Friday, August 17, 2007
The Kids and the Chameleon
Okay, I wasn't going to blog today because it's my birthday and I'm a little down because Julie and Eric are currently on a plane for Nashville to start their tour, but I saw this newspaper article published today and wow, I'm suddenly smiling and not depressed at all because it's like the best birthday present ever.
ETA: But first, let me throw in these two links, because they are kind of unbelievable to me in that Julie and Eric really are getting all kinds of international attention.
From the Stewart Copeland Forum Board as concerns the Van Halen Reunion Tour with Wolfgang Van Halen replacing Michael Anthony on bass:
"I am actually willing to give Wolfgang a pass until I have a chance to actually hear him. Just because he's a teenager doesn't mean he's not really good (Julie and Eric Slick come to mind)..."
From the Metalheads of the /M/ Forum Board:
"Eric Slick is the most impressive drummer I've ever seen. Kid is Terry Bozzio reincarnate."
Wow. Proud parent moment there.
Okay, now to the article:
The Kids and the Chameleon
Adrian Belew Aims for "The Real Thing"
by Jason Bugg in Vol. 14 / Iss. 03 on 08/17/2007
While his name may not be familiar to the casual rock fan, the very mention of Adrian Belew's name to the shoulderbag-and-black-glasses-wearing members of the rock intellegensia will get you bombarded with phrases like "prog-rock legend," "Beatle-esque," "guitar god" or any number of lavish superlatives. This is the fate of the well-known sideman, the moderately successful solo artist and the reliable fill-in performer — relative anonymity to the normal fan, and legendary status to the obtusely devoted. For nearly 40 years, Belew has been a quietly influential musical chameleon.
Sideman to the stars: His name may not ring a bell, but Adrian Belew has made a career of adding his considerable skills to other people's music.
You've probably heard his work, for instance, during his many stints with prog-rock groups like King Crimson, or caught him working as a sideman for the likes of Frank Zappa, David Bowie, Paul Simon or The Talking Heads. And yet, even now, you might have a hard time placing his exact contribution.
"My style, if you want to call it that, is to have no particular style," Belew says in a phone interview with Xpress. "If someone asks me to be a part of their music, I can offer them five different types of ideas, and five different things to chose from. I think that's what has kept me viable through a few generations of music."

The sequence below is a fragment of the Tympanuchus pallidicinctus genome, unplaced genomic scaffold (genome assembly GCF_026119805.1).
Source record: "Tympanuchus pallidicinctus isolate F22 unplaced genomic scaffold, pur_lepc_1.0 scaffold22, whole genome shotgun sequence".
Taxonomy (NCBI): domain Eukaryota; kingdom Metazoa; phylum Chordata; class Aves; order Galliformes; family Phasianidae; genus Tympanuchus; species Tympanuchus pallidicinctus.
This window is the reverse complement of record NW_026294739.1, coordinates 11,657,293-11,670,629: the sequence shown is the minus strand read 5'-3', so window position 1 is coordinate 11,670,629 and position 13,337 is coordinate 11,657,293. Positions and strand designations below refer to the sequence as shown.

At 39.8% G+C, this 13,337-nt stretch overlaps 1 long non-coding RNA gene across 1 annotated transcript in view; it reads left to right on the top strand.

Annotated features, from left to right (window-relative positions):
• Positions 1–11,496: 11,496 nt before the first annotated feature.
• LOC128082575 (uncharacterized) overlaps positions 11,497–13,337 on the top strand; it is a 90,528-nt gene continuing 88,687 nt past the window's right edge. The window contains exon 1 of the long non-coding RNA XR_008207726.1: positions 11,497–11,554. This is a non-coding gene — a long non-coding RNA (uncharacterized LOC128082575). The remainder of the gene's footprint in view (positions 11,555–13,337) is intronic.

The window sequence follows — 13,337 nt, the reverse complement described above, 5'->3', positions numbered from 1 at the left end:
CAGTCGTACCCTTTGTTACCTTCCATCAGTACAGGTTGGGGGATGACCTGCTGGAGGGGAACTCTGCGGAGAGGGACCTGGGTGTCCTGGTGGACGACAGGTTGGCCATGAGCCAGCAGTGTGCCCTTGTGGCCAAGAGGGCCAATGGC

But as his 40th year in the business approaches, Belew isn't looking forward to gold watches and golf courses. Instead, he's touring the country with two musicians half his age under the Adrian Belew Power Trio moniker. And he loves every minute of it.
"At this point, I could be playing with some jaded old guys, or I could be doing what I'm doing now, which is playing with two young kids that not only keep up with me, but inspire me to go further," Belew reflects.
He's referring to the brother and sister tandem of Eric and Julie Slick (on drums and bass, respectively), who joined up with Belew in 2006 to form the Power Trio. The siblings are graduates of the Philadelphia-based Paul Green School of Rock Music, an actual academy that teaches young people about rock 'n' roll.
At the ripe old ages of 20 and 21, the pair has been impressing audiences around the world with their virtuosity, but it's their youthful attitude that caught Belew's attention. They add a fresh set of ears to interpret his music, much of which was recorded before they were born.
"It's the best situation for me, because it's giving me this energy and revitalizing a lot of what I'm doing," notes Belew. Not surprisingly, he even speaks about the Slicks with a bit of playful envy. "[Eric and Julie] grew up on every kind of music. They know the Beatles almost as well as I do. They've played all of their lives, and played so intently that it's been the entire focus of their lives. They don't have driver's licenses. They still live with their parents."
Playing with musical savants seems to suit Belew well. In fact, playing with the siblings has cast Belew in a different role within the band, sometimes having to follow the lead of his band mates, whose musical connection borders on supernatural.
"There is a kind of chemistry between them that is unique, and I think that it's something that siblings have," he says. "I can see them on stage, and they will look at each other in a certain way, and it's like they are reading each other's minds. Sometimes, they are inventing it on the spot."
But The Adrian Belew Power Trio isn't just about who can play the fastest and the most precise—it's about the music. And Belew says that's where the focus should always be.
"[People] want the real thing, and when they see it and recognize it, they say, 'Wow, that's what I've really been missing.' "
[Jason Bugg is a freelance writer based in Asheville.]
The Adrian Belew Power Trio plays Stella Blue (31 Patton Ave.) on Sunday, Aug. 19. 7 p.m. 236-2424.
And now I think I will go eat some cake for breakfast.